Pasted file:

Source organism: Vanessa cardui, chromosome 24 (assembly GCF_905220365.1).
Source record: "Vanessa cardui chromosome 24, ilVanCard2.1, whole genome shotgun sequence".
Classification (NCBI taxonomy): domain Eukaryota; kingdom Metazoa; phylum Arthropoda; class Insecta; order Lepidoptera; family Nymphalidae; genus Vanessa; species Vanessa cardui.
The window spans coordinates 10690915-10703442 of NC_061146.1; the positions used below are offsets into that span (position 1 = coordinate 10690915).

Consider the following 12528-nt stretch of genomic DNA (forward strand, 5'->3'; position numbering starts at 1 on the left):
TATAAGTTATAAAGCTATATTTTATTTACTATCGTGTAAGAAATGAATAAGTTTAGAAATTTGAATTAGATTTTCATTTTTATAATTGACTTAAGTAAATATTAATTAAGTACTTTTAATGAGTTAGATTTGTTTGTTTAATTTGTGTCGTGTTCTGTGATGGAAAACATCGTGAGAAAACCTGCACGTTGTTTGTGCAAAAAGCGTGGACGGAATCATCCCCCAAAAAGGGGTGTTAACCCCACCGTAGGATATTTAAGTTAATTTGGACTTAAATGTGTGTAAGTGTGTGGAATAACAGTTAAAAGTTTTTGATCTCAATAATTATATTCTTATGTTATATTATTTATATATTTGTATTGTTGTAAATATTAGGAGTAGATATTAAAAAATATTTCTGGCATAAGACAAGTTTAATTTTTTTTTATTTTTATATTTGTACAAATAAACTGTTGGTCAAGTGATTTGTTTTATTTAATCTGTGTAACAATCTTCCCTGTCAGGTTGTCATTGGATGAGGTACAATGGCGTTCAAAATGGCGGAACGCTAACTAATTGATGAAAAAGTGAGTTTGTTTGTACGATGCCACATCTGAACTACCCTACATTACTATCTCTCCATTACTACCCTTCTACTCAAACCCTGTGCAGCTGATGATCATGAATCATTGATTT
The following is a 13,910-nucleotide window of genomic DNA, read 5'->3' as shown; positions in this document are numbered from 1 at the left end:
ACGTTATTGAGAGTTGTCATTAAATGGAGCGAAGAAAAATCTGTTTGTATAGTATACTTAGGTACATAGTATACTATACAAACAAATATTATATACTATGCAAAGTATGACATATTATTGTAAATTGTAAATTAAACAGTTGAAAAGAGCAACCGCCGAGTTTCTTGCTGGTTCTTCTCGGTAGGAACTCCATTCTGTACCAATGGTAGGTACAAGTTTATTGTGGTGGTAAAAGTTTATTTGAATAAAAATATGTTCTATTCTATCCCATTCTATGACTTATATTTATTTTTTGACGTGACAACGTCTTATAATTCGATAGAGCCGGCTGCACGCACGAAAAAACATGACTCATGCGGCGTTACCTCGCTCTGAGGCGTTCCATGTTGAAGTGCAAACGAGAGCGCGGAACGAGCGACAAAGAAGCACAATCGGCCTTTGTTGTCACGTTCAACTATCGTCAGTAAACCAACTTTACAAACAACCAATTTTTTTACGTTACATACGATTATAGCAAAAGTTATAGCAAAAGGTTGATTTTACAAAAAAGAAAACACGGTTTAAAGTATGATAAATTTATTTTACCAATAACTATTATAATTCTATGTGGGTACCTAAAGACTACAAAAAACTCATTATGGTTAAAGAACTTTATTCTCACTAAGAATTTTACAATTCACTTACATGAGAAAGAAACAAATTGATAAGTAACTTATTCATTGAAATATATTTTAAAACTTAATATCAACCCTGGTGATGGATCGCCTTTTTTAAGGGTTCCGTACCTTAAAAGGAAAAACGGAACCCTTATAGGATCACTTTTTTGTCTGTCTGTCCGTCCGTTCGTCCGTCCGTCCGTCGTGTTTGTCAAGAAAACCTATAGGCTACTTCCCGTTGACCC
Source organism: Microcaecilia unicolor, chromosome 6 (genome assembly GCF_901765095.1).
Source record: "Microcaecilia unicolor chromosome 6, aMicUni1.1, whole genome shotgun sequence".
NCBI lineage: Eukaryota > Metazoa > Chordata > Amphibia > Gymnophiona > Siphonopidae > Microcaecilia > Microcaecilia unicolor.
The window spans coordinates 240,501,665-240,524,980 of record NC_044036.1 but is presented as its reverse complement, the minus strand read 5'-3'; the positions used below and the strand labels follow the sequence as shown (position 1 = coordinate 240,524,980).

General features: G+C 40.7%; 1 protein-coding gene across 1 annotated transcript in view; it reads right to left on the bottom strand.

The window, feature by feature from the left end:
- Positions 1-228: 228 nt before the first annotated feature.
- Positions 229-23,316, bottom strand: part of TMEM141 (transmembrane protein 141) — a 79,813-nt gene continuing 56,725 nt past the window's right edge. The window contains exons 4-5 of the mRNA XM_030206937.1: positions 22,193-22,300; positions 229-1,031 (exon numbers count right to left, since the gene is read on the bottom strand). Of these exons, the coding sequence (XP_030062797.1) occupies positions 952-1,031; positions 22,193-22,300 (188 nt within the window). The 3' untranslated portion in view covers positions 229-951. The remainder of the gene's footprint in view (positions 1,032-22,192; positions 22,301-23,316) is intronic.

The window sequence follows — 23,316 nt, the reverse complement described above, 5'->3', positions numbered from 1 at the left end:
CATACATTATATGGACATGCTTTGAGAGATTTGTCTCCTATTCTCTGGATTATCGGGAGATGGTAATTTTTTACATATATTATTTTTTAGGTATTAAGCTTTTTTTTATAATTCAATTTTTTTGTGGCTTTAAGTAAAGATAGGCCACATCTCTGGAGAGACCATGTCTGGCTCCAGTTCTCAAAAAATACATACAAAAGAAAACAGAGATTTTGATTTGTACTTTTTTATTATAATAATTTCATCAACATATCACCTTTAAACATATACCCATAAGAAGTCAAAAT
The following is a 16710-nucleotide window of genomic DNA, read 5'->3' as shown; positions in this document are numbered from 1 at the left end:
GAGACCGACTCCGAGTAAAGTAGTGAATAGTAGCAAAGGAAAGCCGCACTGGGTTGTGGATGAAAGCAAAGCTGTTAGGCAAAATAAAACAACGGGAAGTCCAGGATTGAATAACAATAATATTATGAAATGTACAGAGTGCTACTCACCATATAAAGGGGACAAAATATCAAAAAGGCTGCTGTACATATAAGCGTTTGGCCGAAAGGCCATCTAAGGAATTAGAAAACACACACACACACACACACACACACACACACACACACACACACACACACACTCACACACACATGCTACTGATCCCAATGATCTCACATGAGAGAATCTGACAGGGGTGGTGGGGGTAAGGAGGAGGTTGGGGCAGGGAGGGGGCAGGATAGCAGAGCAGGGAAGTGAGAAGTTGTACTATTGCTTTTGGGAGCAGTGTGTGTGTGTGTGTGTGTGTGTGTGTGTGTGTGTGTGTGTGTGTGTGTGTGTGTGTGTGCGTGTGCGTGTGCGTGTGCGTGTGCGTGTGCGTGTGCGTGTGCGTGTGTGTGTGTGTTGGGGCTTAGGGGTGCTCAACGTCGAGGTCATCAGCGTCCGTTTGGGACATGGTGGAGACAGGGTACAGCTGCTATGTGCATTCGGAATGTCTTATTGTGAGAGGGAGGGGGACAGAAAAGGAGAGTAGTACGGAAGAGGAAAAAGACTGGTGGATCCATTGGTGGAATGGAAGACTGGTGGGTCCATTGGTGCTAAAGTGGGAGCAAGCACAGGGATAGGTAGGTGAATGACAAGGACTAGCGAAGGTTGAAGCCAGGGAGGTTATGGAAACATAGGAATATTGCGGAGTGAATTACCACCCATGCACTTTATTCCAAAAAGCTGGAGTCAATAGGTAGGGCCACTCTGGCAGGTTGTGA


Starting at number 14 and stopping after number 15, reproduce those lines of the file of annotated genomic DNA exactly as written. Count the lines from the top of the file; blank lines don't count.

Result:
The window, feature by feature from the left end:
- Positions 1-228: 228 nt before the first annotated feature.